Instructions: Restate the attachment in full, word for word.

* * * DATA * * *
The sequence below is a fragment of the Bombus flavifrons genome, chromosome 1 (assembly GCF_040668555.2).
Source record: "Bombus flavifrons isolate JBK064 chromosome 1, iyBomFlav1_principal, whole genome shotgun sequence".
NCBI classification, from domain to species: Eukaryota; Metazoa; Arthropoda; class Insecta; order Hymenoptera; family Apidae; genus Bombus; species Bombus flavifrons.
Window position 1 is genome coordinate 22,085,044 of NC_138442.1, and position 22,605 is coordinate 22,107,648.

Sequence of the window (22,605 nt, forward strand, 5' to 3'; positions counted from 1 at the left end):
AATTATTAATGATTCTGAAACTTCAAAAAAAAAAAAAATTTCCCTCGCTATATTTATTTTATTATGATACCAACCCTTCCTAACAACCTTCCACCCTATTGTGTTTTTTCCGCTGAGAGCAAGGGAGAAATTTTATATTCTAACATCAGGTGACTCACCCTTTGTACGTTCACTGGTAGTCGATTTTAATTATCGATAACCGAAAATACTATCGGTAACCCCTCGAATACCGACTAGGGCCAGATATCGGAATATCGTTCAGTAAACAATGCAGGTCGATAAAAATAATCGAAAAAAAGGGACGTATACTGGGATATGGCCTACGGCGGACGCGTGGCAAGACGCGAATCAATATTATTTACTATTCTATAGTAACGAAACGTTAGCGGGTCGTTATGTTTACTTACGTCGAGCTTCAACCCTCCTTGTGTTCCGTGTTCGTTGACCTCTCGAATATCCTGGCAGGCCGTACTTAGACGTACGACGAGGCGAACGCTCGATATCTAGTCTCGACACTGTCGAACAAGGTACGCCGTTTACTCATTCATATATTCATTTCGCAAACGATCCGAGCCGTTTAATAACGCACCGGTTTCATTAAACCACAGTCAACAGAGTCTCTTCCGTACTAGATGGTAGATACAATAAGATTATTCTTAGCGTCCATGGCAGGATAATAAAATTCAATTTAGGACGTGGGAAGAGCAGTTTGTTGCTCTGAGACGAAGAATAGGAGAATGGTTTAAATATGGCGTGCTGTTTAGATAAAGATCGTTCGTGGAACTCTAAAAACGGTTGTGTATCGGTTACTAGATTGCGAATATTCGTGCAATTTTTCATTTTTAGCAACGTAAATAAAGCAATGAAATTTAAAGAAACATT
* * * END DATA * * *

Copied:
The sequence below is a fragment of the Bombus flavifrons genome, chromosome 1 (assembly GCF_040668555.2).
Source record: "Bombus flavifrons isolate JBK064 chromosome 1, iyBomFlav1_principal, whole genome shotgun sequence".
NCBI classification, from domain to species: Eukaryota; Metazoa; Arthropoda; class Insecta; order Hymenoptera; family Apidae; genus Bombus; species Bombus flavifrons.
Window position 1 is genome coordinate 22,085,044 of NC_138442.1, and position 22,605 is coordinate 22,107,648.

Sequence of the window (22,605 nt, forward strand, 5' to 3'; positions counted from 1 at the left end):
AATTATTAATGATTCTGAAACTTCAAAAAAAAAAAAAATTTCCCTCGCTATATTTATTTTATTATGATACCAACCCTTCCTAACAACCTTCCACCCTATTGTGTTTTTTCCGCTGAGAGCAAGGGAGAAATTTTATATTCTAACATCAGGTGACTCACCCTTTGTACGTTCACTGGTAGTCGATTTTAATTATCGATAACCGAAAATACTATCGGTAACCCCTCGAATACCGACTAGGGCCAGATATCGGAATATCGTTCAGTAAACAATGCAGGTCGATAAAAATAATCGAAAAAAAGGGACGTATACTGGGATATGGCCTACGGCGGACGCGTGGCAAGACGCGAATCAATATTATTTACTATTCTATAGTAACGAAACGTTAGCGGGTCGTTATGTTTACTTACGTCGAGCTTCAACCCTCCTTGTGTTCCGTGTTCGTTGACCTCTCGAATATCCTGGCAGGCCGTACTTAGACGTACGACGAGGCGAACGCTCGATATCTAGTCTCGACACTGTCGAACAAGGTACGCCGTTTACTCATTCATATATTCATTTCGCAAACGATCCGAGCCGTTTAATAACGCACCGGTTTCATTAAACCACAGTCAACAGAGTCTCTTCCGTACTAGATGGTAGATACAATAAGATTATTCTTAGCGTCCATGGCAGGATAATAAAATTCAATTTAGGACGTGGGAAGAGCAGTTTGTTGCTCTGAGACGAAGAATAGGAGAATGGTTTAAATATGGCGTGCTGTTTAGATAAAGATCGTTCGTGGAACTCTAAAAACGGTTGTGTATCGGTTACTAGATTGCGAATATTCGTGCAATTTTTCATTTTTAGCAACGTAAATAAAGCAATGAAATTTAAAGAAACATT